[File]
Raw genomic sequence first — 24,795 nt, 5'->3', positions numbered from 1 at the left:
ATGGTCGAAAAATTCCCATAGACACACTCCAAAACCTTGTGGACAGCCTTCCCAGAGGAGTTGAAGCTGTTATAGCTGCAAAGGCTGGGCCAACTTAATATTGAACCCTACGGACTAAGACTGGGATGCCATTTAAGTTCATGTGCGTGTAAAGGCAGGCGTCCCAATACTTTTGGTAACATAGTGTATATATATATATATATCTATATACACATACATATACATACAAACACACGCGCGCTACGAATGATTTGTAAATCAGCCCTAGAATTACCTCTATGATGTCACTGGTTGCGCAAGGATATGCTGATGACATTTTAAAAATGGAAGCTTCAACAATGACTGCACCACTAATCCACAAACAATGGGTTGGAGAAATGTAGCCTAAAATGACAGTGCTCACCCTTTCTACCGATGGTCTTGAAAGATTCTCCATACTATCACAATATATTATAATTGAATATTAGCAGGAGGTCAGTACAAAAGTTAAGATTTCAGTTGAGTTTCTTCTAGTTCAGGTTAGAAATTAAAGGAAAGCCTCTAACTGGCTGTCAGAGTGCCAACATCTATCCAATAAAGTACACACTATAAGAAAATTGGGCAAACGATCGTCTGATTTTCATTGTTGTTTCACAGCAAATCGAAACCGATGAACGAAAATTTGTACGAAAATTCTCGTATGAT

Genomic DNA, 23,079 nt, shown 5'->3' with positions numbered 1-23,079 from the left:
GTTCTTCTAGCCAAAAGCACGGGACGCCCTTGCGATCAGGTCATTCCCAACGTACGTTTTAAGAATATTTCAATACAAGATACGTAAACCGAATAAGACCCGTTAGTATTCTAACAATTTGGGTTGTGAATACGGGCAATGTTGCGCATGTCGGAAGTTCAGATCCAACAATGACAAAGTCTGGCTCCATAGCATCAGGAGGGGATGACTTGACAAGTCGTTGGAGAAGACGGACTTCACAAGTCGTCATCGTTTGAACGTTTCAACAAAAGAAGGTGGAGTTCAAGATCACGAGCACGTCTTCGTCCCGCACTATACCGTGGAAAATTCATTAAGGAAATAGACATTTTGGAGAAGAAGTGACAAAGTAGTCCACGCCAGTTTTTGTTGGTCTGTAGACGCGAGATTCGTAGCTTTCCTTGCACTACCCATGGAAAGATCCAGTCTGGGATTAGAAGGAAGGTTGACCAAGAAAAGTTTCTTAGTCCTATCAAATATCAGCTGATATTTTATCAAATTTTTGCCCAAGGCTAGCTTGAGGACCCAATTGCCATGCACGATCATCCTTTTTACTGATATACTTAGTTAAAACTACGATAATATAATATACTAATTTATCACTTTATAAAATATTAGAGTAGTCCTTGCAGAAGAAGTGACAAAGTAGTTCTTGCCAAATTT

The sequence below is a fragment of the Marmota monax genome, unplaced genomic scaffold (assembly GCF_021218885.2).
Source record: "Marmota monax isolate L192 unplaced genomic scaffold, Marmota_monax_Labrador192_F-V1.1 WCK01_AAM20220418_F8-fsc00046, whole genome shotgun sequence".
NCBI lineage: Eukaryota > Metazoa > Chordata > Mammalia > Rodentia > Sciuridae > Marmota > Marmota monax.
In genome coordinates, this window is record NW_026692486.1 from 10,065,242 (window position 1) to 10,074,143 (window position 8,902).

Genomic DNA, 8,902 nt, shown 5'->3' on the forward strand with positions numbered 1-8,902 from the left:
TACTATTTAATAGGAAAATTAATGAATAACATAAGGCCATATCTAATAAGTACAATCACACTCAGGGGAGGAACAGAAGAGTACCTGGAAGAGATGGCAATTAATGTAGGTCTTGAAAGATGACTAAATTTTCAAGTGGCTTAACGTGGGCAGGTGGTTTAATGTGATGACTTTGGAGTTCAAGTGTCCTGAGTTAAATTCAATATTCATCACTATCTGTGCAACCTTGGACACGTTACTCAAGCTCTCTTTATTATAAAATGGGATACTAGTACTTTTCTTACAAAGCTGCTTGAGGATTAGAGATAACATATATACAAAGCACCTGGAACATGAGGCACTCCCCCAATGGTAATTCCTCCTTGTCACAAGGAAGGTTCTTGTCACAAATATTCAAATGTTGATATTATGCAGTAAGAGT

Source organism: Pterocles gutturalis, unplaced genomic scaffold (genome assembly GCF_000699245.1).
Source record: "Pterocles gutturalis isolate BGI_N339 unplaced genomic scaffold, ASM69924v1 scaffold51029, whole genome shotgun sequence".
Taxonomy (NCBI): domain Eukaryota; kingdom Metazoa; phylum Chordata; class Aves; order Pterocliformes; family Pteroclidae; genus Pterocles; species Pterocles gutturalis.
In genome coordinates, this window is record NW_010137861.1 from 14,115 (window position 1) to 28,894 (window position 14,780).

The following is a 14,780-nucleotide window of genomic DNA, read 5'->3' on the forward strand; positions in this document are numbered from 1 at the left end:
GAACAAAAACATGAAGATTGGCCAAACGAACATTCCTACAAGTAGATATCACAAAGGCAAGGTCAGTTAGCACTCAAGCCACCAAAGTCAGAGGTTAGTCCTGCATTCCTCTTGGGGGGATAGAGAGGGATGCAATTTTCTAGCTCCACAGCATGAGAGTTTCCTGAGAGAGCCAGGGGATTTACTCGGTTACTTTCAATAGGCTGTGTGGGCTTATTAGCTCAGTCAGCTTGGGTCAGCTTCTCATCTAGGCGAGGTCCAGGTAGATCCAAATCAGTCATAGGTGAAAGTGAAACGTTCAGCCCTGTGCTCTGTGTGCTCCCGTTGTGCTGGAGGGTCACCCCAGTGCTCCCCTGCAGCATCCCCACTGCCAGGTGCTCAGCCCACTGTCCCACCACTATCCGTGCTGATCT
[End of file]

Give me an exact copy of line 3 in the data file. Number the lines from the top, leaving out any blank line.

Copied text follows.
Genomic DNA, 23,079 nt, shown 5'->3' with positions numbered 1-23,079 from the left: